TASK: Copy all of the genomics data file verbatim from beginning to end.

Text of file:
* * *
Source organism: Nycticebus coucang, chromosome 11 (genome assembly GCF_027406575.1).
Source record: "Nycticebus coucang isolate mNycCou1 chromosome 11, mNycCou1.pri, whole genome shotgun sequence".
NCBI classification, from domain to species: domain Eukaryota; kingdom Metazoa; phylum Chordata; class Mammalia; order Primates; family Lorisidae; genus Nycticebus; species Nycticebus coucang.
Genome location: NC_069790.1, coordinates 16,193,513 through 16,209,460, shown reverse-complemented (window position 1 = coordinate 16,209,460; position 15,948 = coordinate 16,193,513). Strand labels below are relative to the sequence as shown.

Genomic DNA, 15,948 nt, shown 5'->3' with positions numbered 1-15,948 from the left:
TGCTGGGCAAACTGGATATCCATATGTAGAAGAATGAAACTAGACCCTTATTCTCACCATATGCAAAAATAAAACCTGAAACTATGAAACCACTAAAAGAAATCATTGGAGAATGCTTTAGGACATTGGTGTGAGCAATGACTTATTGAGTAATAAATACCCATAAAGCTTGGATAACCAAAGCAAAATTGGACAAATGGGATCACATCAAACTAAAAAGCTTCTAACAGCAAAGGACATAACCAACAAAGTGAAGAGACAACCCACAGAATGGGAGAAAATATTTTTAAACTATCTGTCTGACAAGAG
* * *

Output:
Source organism: Nycticebus coucang, chromosome 11 (genome assembly GCF_027406575.1).
Source record: "Nycticebus coucang isolate mNycCou1 chromosome 11, mNycCou1.pri, whole genome shotgun sequence".
NCBI classification, from domain to species: domain Eukaryota; kingdom Metazoa; phylum Chordata; class Mammalia; order Primates; family Lorisidae; genus Nycticebus; species Nycticebus coucang.
Genome location: NC_069790.1, coordinates 16,193,513 through 16,209,460, shown reverse-complemented (window position 1 = coordinate 16,209,460; position 15,948 = coordinate 16,193,513). Strand labels below are relative to the sequence as shown.

Genomic DNA, 15,948 nt, shown 5'->3' with positions numbered 1-15,948 from the left:
TGCTGGGCAAACTGGATATCCATATGTAGAAGAATGAAACTAGACCCTTATTCTCACCATATGCAAAAATAAAACCTGAAACTATGAAACCACTAAAAGAAATCATTGGAGAATGCTTTAGGACATTGGTGTGAGCAATGACTTATTGAGTAATAAATACCCATAAAGCTTGGATAACCAAAGCAAAATTGGACAAATGGGATCACATCAAACTAAAAAGCTTCTAACAGCAAAGGACATAACCAACAAAGTGAAGAGACAACCCACAGAATGGGAGAAAATATTTTTAAACTATCTGTCTGACAAGAG